- Gwen Diaz
26 - Jacob and Esau are Reunited . . . for a Little While
January 26 - Nº 26 Genesis 33; 34; 35:1-5
The next morning Jacob crossed the Jabbok River and limped into camp to join his family. Off in the distance he could see Esau advancing with his four hundred men. Jacob divided his family into three groups and walked in front of them to meet his brother. He bowed seven times as he approached, to show Esau how much he wanted to be forgiven for the past. When he saw Jacob, Esau started running toward him. But it was not to kill him—it was to embrace him! God had changed Esau’s heart. Jacob introduced Esau to his family. He explained that all the animals he had sent ahead were to demonstrate how much he wanted Esau’s forgiveness. But Esau didn’t want or need anything. God had already blessed him with enough. Still Jacob insisted, so Esau finally accepted the gifts, acknowledging his willingness to forgive. Esau was eager to accompany his brother back to his home, but Jacob had young children and lots of animals with him. He claimed he needed to travel more slowly. So, Esau went on ahead with his four hundred men. Jacob never did complete the journey to Esau’s home. And he didn’t make it to Bethel either—the place God had instructed him to go (see Genesis 31:13). Instead, he headed in the opposite direction. He eventually bought some land near a pagan city called Shechem. Once more Jacob was scheming to do things his own way instead of God’s. And once more, it caused significant problems! One day his only daughter Dinah went into the town of Shechem hoping to meet some other young women. The son of the ruler of the city saw her. He was very attracted to her and ended up abusing her. When Dinah’s brothers found out what happened, they were furious. But by then, the young man had fallen in love with Dinah and wanted to marry her. Two of Dinah’s brothers pretended to make an agreement with the young man’s family that would allow the marriage to take place, but instead they planned a surprise attack. They killed all the men in the city and took off with everything they owned. Jacob was shocked when he heard what happened. He had known nothing about the plan. He was afraid that everyone from the surrounding areas would be upset and come after his family. God told Jacob to move to Bethel immediately. Once he arrived, he was to build an altar. It was to be at the same place where God had appeared to him when he was fleeing from Esau—the same place where he had previously erected a memorial (see #21 - January 21). Only then would God protect him and bless him. Jacob obeyed God. He instructed everyone to get rid of any idols they were hiding. Then he moved his family to Bethel. It took a while, but Jacob finally arrived in the place God wanted him to be. There God protected him.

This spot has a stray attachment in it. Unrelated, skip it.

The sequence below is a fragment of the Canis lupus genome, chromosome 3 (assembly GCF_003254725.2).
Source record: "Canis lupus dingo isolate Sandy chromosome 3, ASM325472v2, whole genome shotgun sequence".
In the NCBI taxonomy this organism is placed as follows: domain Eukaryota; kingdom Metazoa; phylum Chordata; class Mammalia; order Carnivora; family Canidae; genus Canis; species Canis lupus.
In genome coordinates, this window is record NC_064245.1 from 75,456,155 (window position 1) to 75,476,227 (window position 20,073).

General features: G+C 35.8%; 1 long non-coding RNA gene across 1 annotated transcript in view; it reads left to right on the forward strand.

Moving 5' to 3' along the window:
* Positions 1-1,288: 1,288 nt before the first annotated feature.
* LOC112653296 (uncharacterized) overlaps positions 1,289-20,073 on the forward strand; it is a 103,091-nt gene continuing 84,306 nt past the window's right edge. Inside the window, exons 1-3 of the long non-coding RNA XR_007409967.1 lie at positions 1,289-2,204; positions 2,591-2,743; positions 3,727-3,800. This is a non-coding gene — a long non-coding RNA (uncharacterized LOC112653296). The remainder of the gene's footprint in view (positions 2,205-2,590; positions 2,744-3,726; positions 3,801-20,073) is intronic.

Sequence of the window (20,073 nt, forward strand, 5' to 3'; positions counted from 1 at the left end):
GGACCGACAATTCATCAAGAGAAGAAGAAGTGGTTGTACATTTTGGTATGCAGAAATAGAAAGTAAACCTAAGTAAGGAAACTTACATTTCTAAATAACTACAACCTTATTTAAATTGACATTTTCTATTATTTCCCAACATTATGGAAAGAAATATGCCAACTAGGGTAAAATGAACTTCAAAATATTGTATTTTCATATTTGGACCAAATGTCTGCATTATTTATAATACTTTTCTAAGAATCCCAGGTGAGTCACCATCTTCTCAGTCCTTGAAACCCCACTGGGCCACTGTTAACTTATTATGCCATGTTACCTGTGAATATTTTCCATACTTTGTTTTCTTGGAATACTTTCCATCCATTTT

When God gets you through a tough time, do you remain thankful and obedient? Or do you easily forget and default to old habits? Old habits will always lead you in the wrong direction. (That’s consistently what happened with Jacob.) Where we go matters to God. We must read His Word and follow His directions if we want to enjoy His protection and blessings.
Psalm 119: 9; Proverbs 2:6-8; 2 Timothy 2:15